Limitations and implications for future studies

This study has several limitations. First, we recruited hospitals and departments to conduct the survey at the researcher’s convenience. Of note, our study was performed only at tertiary care hospitals. Broader validation in different settings would strengthen the findings in the psychometric properties of the MMD-HP. Second, there was possibly a selection bias because we did not include physicians or nurses who had already left their clinical position due to high moral distress. A highly distressed subgroup in our cohort might be rather modestly distressed than those people who had already left, so that they could continue to work. The survival bias might have led to the weak association of the years of clinical experience and the MMD-HP score and have underestimated the association. Third, we did not examine the validity of the instrument by a criterion-oriented validation. The Hospital Ethical Climate Scale was used in the validation study of the original version [3] but there is no Japanese version of that scale. Fourth, the model fit was not perfectly desirable in CFA for the originally proposed model in the Japanese cohort. Most of the metrics (CMIN/df, CFI/TLI, RMSEA) in CFA confirmed that the model fit well, but the others (GFI, CFI) were not sufficient for the ideal model fit. Also, in the three-structure model in EFA, the proportion of the variance explained by the model was not high. Thus, there may be some unmeasured causes of the moral distress in the Japanese population, which should be further studied in future research. Fifth, we performed additional EFA and CFA in the same dataset. Thus, the additional analysis to explore the factor structures in the Japanese cohort should be taken as exploratory as the model would be overfitted. The three-factor structure suggested by parallel test was not detected in MAP test which suggested only one factor, possibly because the factor loadings were very low in some items. Also, the low variances of the models with various numbers of factors may be explained by the nature of the translated version of a scale. As the questionnaire was developed in the US, where the culture, clinical context, and expressions would differ from those in Japan, the translated questionnaire might not be sufficiently comprehensive. These findings should be explored and examined in a future study which aims to develop a new or revised scale for the Japanese population. Finally, we could not obtain any demographic data on non-responders as the survey was conducted in a way that the participants could not be identified or traced. The anonymization was required to assure the participants’ psychological safety in answering questions that are highly sensitive, particularly because the questionnaire was distributed at their workplace.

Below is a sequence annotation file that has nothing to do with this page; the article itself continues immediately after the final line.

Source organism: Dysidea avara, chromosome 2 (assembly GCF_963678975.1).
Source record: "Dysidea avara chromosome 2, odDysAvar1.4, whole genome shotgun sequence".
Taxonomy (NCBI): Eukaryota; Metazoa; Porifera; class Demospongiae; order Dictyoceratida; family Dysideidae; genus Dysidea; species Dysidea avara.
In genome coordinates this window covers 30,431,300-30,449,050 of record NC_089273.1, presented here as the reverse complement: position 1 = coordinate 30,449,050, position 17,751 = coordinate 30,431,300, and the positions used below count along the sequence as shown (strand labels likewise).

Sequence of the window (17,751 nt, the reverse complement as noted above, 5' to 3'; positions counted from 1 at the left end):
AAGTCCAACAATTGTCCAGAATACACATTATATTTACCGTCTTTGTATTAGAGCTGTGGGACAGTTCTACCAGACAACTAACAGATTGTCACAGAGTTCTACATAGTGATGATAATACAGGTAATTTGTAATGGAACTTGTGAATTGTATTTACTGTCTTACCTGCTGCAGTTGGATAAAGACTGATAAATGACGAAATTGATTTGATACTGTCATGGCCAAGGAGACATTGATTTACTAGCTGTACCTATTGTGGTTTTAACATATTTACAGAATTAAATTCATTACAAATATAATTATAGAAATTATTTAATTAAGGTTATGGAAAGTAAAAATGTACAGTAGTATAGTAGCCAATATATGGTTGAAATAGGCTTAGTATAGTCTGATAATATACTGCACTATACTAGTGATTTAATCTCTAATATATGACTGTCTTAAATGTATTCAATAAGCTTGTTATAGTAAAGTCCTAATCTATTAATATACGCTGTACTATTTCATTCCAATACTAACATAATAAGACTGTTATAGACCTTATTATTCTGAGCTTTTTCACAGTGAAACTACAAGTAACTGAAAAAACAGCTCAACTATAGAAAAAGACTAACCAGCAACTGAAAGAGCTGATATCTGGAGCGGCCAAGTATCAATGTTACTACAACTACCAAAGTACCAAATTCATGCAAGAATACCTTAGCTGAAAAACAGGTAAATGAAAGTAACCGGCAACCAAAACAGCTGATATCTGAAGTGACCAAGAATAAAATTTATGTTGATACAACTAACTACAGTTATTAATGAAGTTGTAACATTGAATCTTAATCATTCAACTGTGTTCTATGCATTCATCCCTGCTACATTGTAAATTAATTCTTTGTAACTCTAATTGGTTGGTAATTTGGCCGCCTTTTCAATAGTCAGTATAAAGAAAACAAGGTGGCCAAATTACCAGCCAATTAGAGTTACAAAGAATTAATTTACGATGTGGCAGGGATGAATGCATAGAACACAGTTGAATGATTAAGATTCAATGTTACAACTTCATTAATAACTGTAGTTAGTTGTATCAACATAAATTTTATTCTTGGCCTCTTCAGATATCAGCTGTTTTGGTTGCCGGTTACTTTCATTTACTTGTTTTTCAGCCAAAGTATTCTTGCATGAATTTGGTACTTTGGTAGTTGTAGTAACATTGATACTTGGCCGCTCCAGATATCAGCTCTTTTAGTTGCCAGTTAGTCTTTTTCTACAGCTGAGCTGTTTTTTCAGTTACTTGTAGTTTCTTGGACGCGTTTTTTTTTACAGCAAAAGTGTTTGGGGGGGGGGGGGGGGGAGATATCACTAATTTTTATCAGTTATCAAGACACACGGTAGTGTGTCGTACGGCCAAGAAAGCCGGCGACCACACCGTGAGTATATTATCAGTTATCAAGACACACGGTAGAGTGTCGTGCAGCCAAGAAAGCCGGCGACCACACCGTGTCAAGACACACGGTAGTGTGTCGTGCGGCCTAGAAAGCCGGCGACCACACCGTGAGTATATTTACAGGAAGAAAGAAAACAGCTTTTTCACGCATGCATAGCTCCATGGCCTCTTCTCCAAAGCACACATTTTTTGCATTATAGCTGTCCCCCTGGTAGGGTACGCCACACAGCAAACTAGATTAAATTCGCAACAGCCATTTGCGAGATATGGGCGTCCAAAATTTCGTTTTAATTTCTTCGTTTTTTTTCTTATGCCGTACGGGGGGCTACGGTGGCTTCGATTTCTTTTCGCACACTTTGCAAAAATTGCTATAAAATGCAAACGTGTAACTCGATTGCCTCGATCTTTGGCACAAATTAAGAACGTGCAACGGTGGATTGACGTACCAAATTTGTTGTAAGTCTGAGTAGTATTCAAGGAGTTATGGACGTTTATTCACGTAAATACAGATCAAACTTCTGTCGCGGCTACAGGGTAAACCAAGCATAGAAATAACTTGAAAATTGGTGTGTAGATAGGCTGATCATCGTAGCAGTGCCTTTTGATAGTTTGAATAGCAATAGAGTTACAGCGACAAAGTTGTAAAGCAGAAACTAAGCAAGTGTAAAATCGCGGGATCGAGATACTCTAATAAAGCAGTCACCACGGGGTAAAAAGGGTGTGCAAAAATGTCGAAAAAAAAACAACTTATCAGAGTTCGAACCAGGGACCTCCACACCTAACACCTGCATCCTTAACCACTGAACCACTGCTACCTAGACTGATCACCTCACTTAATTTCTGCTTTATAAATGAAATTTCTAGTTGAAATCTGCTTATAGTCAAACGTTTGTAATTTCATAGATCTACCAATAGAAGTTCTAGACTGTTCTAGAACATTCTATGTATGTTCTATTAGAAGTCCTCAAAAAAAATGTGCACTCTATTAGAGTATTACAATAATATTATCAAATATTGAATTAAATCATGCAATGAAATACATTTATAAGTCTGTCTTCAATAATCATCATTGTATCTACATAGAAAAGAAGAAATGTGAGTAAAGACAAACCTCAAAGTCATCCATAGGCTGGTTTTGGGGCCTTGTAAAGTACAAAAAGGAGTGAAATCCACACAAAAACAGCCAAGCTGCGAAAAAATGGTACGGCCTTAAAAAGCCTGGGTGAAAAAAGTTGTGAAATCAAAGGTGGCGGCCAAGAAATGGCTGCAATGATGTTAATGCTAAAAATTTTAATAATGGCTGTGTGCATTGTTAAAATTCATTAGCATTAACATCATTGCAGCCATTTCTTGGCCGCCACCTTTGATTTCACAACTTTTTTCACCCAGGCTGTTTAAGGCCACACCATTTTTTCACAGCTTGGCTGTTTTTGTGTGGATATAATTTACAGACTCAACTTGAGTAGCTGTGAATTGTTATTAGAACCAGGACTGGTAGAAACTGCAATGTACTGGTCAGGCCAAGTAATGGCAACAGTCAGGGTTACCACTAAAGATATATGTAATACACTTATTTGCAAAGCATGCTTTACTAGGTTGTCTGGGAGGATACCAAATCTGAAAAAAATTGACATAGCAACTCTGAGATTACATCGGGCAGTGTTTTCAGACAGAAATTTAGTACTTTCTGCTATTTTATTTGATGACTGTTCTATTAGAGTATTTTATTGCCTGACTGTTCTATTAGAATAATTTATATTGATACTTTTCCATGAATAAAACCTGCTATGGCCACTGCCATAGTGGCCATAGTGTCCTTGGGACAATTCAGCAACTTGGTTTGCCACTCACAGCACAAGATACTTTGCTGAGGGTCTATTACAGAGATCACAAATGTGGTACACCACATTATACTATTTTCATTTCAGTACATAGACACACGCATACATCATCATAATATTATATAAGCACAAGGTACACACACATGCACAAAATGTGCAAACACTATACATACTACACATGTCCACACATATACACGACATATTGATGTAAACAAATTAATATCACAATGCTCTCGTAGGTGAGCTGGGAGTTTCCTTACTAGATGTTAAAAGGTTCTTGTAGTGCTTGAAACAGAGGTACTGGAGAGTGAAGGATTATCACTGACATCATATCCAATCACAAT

We translated the MMD-HP, which was originally developed in English into Japanese. The translated Japanese version of the MMD-HP is a reliable and valid instrument to assess moral distress among physicians and nurses.

Availability of data and materials

The datasets during and/or analysed during the current study available from the corresponding author on reasonable request.